Grief for Griffiths as Warrington wither
Dave Hadfield was a schoolboy convert to rugby league, the game which, one way or another, has dominated his life ever since. After working for newspapers in Shropshire and Blackpool (where he covered the fortunes of Blackpool Borough) he travelled the world, working mainly in Hong Kong and Sydney. He became The Independent's rugby league man in 1990 and has written five books on the game and broadcast extensively for Sky and the BBC. Dave played his last game at the age of 53 and would have set up a try if anyone could have been bothered supporting his break. When not writing about the sport, he now limits himself to a bit of tick and pass with his local club, the Bolton Mets. Family includes supporters - of varying degrees of dedication - of Salford, Wigan, Sheffield Eagles and St George Illawarra.
Monday 08 January 1996
For Warrington, it was Nightmare in Knowsley Road Part 2. A blood-chiller in which self-inflicted injury loomed large, writes Dave Hadfield.
Clive Griffiths' reign as coach began as Brian Johnson's had ended, with a heavy defeat by neighbours who could not resist twisting the knife. But if Thursday's humiliation was triggered by a combination of Saints' brilliance and their own lack of application, this hammering owed most to Warrington's woeful indiscipline.
Two men sent off, two more sin-binned and a first-half penalty count of 9-0 against them tells the sorry story. Although Warrington showed far more fight than three days earlier, and even did the unthinkable by taking an early lead through a try from Iestyn Harris, the odds were far too much for them.
It was during the first of their depletions, the sin-binning of Mike Ford for his role in a fracas, that Saints took control with tries from Vila Matautia and Andy Haigh. The temporary departure of Ian Knott saw Joey Hayes extent Saints' lead and no sooner was he back on the field than Salesi Finau was dispatched permanently for his third high tackle.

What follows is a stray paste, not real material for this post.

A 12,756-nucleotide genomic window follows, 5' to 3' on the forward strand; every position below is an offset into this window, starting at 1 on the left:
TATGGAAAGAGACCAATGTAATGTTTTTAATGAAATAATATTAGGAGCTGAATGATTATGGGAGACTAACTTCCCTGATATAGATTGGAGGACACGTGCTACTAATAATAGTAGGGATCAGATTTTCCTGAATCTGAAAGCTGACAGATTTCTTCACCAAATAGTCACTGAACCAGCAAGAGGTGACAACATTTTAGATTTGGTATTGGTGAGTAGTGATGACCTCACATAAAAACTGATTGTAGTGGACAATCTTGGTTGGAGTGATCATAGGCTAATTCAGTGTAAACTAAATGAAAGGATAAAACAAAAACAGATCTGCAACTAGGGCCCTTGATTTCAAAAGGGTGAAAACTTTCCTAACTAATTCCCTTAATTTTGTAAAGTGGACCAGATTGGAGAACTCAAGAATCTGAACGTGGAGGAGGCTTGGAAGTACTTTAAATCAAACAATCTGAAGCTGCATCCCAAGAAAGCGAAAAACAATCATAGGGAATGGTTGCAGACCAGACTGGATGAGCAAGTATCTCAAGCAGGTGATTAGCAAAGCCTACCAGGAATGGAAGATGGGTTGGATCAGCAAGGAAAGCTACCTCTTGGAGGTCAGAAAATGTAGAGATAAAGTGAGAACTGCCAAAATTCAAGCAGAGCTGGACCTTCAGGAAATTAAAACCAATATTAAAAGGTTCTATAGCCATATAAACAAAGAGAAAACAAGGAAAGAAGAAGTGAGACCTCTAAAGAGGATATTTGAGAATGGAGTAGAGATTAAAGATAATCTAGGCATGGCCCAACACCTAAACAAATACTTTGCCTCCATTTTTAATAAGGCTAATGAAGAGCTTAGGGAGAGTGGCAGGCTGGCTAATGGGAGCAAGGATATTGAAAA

Lee Penny became the second Warrington player to be shown the red card, midway through the second half, for throwing a punch at Keiron Cunningham. By that time Saints had profited from a second try by Hayes and the first of two from Danny Arnold, although Harris had also claimed his second. After Cunningham had scored the most spectacular try of the game, Andy Bennett managed Warrington's third in the last minute.
Had he been in a jocular mood, Griffiths could have claimed credit for halving Warrington's losing margin. Instead he confined himself to expressing disappointment at the way his side had been penalised by the referee, David Campbell.
"We were harshly treated. I think anyone could see that," said Griffiths, whose trial period in charge until the end of the season can only get easier.
St Helens: Arnold; Hayes, Northey, Gibbs, Haigh; Hammond, Goulding (Waring, 67); Perelini, Cunningham, Pickavance (Mathison, 5, Kapewell, 64), Booth, Matutia (Loughlin, 19), Veivers.
Warrington: Penny; Forster, Finau, Currier, Mafi; Harris, Ford; Jones (Barrow, 60), Hough (Thursfield, 32), Hilton, Cullen (Bennett, 74), Knott, Shelford.
Referee: D Campbell (Widnes).
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